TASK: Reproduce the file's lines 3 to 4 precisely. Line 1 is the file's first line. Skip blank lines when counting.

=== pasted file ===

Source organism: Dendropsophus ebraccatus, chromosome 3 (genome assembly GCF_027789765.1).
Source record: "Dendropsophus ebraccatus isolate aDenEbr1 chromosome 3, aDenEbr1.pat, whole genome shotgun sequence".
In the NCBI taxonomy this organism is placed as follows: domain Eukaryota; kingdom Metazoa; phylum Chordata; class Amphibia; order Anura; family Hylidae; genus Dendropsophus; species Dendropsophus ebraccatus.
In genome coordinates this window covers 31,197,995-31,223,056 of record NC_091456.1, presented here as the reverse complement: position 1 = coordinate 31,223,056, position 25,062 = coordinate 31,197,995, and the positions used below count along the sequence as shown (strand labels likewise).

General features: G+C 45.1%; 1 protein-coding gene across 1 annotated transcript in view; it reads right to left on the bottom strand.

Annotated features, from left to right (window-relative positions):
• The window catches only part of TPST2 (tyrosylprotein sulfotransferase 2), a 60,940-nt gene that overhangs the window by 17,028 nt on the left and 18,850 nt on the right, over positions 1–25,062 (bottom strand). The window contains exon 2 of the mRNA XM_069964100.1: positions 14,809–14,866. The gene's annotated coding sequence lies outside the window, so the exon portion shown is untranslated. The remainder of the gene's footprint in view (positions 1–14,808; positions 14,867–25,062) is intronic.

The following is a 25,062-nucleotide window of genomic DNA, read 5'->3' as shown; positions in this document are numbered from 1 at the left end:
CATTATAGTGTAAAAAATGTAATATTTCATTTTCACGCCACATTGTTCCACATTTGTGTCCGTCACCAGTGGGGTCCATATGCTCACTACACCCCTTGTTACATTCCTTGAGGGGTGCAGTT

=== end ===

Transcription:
In the NCBI taxonomy this organism is placed as follows: domain Eukaryota; kingdom Metazoa; phylum Chordata; class Amphibia; order Anura; family Hylidae; genus Dendropsophus; species Dendropsophus ebraccatus.
In genome coordinates this window covers 31,197,995-31,223,056 of record NC_091456.1, presented here as the reverse complement: position 1 = coordinate 31,223,056, position 25,062 = coordinate 31,197,995, and the positions used below count along the sequence as shown (strand labels likewise).